One Dead in Fire at Los Angeles ‘Clandestine’ Cannabis Extraction Lab

One person died and another was transported to the hospital in critical condition following a fire at a suspected illicit cannabis extraction lab in Los Angeles.
Los Angeles
Courtesy OnScene via LA Times

One person was killed on Saturday morning and another is in critical condition after an explosion at a Los Angeles commercial building that housed what authorities say was a “clandestine” cannabis extraction operation. The fire and death, which occurred at a one-story commercial building in the Green Meadows neighborhood of L.A., is now being investigated by the Los Angeles Police Department and the Los Angeles Fire Department, according to multiple reports. 

The LAFD responded to the fire after a 911 call to report the blaze was made at 1:17 a.m. on Saturday. As first responders arrived at the scene, heavy fire was visible at the seemingly vacant commercial building, and several small explosions could be heard within the structure, the LAFD reported on Saturday.

The first firefighters to arrive on the scene forced entry onto the property and into a portion of the well-secured building to begin an offensive attack on the fire. The firefighters retreated, however, after facing “ever-increasing flames, a series of additional explosions, the presence of unknown chemicals and physical compromise of the structure, that rendered it untenable,” including a collapsed roof.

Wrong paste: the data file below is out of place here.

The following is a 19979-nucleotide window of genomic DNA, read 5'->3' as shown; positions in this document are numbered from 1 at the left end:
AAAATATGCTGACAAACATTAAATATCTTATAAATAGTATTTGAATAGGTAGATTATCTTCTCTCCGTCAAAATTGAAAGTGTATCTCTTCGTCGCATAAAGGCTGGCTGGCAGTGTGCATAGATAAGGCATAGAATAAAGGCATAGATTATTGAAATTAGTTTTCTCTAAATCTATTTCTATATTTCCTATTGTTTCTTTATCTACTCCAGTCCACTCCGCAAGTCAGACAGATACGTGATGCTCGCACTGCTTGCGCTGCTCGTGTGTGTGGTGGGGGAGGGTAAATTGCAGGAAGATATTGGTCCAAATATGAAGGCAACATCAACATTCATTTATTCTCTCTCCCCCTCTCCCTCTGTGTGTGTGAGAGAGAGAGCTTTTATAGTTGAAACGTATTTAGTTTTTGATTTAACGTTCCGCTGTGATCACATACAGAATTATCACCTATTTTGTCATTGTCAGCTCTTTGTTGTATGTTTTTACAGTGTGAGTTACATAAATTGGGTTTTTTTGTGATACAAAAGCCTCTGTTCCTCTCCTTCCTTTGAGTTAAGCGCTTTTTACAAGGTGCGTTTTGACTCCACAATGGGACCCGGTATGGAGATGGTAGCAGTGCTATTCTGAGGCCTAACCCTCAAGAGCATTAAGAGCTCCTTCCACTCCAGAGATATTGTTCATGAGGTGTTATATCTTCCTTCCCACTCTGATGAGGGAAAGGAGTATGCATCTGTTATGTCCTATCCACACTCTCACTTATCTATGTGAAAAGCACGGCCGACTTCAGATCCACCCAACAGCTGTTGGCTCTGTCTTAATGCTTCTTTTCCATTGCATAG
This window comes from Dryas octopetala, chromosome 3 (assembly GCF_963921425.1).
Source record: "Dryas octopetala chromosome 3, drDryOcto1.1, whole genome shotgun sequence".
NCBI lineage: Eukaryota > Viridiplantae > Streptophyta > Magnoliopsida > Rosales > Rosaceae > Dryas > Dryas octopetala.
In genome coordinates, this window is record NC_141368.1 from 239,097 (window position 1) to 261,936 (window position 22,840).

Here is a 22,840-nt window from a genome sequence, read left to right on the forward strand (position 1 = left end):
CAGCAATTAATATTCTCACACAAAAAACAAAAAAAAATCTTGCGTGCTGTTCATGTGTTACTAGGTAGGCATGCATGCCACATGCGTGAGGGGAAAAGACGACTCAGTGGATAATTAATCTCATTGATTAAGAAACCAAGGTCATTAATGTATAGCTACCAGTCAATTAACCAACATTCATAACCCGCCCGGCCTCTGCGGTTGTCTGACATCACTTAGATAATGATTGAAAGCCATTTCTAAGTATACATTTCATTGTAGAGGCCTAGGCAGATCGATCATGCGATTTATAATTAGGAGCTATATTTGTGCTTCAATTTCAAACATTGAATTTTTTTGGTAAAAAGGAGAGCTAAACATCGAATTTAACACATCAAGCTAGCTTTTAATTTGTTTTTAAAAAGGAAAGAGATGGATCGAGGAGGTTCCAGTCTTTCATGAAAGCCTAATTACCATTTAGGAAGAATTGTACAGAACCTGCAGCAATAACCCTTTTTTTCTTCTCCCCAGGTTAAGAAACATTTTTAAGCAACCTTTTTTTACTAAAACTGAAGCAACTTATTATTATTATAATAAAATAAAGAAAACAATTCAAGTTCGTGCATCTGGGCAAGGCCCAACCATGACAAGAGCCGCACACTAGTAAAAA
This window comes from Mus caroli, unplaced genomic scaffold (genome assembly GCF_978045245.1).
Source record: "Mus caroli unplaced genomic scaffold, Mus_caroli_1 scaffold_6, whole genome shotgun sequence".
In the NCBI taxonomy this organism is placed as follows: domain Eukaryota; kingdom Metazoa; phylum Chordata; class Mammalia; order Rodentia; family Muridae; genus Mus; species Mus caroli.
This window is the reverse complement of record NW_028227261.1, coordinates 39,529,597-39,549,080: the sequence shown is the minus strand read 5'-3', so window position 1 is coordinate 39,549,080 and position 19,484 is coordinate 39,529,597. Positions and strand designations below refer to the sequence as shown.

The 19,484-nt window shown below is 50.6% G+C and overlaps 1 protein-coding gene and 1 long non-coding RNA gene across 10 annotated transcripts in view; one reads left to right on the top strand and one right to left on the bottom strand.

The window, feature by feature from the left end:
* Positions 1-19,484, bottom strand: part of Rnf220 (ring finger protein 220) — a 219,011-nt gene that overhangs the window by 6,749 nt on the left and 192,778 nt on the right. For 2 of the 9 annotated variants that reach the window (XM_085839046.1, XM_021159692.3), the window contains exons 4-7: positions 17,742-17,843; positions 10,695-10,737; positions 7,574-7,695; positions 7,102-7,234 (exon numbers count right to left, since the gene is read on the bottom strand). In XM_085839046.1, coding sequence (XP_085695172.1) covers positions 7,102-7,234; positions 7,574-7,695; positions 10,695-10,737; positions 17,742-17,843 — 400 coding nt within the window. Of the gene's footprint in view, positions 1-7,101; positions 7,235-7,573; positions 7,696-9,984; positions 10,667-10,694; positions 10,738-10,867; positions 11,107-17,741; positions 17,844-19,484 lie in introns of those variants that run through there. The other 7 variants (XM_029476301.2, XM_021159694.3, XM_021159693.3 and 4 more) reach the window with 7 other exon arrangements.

The firefighters then transitioned to a defensive posture, using multiple hose streams of water from aerial ladders. As firefighters battled the blaze, a woman approached the command post that had been set up and reported her belief that a man was still inside the building that was at that point “largely consumed by flames.”

“It took 113 LAFD responders under the command of Assistant Chief Douglas Lewis, 75 minutes to fully extinguish the inferno, confining fire damage to the structure of origin,” the LAFD noted.

Deceased Person Found In Aftermath of Fire

While searching the scene, fire department personnel discovered the body of what appeared to be an adult male deep within the smoldering remains of the building. Authorities also found a large volume of cannabis products, processing machinery, chemicals and pressurized gas cylinders. 

A positive identification of the deceased person and the time and the cause of death are to be determined by the Los Angeles County Medical Examiner. The cause of the fire and circumstances surrounding the incident are being investigated by the LAFD and the LAPD.

Although fired department officials originally reported no additional injuries as a result of the fire, LAPD Spokesperson Officer Jader Chaves said that a second person was transported to an area hospital in critical condition, according to a report from the Los Angeles Times. The nature and cause of the person’s injuries were not known, however.

‘Clandestine Lab’ Found